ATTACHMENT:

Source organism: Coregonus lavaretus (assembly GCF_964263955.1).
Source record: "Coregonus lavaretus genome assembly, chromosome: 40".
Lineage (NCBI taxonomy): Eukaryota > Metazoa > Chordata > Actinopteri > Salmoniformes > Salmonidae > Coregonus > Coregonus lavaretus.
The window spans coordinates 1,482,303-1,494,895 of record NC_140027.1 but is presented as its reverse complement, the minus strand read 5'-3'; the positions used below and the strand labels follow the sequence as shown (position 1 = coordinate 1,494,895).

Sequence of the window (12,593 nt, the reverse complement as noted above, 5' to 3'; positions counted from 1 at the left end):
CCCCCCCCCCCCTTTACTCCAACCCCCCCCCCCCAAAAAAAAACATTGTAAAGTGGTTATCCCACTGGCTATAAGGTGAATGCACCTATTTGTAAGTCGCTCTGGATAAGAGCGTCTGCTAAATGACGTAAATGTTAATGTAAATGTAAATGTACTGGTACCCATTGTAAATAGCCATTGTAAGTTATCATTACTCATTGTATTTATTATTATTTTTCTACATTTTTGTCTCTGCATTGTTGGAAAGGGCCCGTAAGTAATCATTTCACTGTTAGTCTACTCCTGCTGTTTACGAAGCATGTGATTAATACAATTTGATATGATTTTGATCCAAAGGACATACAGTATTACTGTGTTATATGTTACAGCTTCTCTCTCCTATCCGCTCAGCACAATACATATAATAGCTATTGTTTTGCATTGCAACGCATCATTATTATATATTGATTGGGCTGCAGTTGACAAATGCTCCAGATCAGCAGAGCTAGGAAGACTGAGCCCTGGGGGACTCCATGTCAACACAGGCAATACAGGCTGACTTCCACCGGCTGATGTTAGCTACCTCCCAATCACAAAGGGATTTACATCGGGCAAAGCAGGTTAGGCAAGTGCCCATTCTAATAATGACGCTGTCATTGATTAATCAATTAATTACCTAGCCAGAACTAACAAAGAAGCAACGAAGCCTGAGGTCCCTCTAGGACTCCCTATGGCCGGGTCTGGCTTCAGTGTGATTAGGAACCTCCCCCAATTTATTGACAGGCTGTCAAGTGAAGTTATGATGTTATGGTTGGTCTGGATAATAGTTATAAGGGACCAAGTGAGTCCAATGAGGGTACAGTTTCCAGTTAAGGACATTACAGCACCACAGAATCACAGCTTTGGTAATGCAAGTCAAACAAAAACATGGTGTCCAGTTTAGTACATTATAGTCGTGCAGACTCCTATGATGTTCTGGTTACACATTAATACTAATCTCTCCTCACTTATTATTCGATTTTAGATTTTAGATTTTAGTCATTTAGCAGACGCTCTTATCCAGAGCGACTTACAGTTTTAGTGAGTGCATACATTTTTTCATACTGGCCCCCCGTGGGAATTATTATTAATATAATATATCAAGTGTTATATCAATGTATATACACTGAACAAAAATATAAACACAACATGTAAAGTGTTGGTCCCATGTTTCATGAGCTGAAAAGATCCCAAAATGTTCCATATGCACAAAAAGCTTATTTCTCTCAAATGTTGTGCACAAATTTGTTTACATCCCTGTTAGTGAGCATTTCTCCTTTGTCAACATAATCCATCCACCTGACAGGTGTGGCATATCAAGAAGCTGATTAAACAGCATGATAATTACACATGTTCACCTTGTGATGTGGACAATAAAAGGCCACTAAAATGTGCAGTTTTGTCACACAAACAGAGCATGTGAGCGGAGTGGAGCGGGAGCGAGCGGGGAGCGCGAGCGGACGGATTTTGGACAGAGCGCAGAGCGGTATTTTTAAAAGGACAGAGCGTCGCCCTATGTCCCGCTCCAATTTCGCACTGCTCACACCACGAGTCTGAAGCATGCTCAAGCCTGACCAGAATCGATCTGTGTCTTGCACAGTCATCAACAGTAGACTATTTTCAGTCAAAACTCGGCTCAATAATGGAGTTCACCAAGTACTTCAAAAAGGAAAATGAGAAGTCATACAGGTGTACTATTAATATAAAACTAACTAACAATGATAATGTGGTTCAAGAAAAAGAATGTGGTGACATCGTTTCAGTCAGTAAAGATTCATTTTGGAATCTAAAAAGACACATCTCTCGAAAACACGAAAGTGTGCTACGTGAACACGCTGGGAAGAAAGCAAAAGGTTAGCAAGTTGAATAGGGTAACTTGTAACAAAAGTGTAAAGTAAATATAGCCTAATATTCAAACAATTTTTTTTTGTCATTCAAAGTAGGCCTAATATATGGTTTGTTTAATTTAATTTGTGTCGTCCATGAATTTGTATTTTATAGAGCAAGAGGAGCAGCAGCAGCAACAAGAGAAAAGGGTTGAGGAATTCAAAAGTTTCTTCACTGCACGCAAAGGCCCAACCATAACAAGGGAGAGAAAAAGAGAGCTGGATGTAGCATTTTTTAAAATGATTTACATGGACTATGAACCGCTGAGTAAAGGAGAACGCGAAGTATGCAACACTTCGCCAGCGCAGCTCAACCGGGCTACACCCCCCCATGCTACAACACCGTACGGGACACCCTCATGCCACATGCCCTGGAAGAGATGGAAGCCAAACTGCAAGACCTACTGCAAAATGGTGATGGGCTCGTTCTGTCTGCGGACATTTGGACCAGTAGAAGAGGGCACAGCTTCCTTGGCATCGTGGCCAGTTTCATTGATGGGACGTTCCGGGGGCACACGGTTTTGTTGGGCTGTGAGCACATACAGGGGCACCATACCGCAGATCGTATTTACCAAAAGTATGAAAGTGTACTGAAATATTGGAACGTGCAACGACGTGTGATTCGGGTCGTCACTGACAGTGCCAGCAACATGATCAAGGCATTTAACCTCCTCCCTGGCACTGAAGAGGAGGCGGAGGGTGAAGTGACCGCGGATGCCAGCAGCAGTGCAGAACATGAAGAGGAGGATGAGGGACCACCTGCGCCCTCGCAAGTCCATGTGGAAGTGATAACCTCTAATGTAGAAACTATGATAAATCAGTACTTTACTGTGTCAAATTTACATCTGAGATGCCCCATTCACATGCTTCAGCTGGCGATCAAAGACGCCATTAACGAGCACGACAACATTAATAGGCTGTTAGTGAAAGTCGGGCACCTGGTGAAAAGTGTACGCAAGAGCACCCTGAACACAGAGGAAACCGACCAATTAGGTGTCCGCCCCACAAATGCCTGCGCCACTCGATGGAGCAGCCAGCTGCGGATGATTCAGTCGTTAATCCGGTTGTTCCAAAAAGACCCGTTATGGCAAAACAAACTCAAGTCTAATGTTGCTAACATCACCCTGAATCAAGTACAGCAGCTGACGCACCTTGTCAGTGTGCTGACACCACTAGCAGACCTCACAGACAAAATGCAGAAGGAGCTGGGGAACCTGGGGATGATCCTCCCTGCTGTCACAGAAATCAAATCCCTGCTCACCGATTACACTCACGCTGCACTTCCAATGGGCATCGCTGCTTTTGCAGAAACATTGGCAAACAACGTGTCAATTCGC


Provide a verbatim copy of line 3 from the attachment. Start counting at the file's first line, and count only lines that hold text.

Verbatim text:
Lineage (NCBI taxonomy): Eukaryota > Metazoa > Chordata > Actinopteri > Salmoniformes > Salmonidae > Coregonus > Coregonus lavaretus.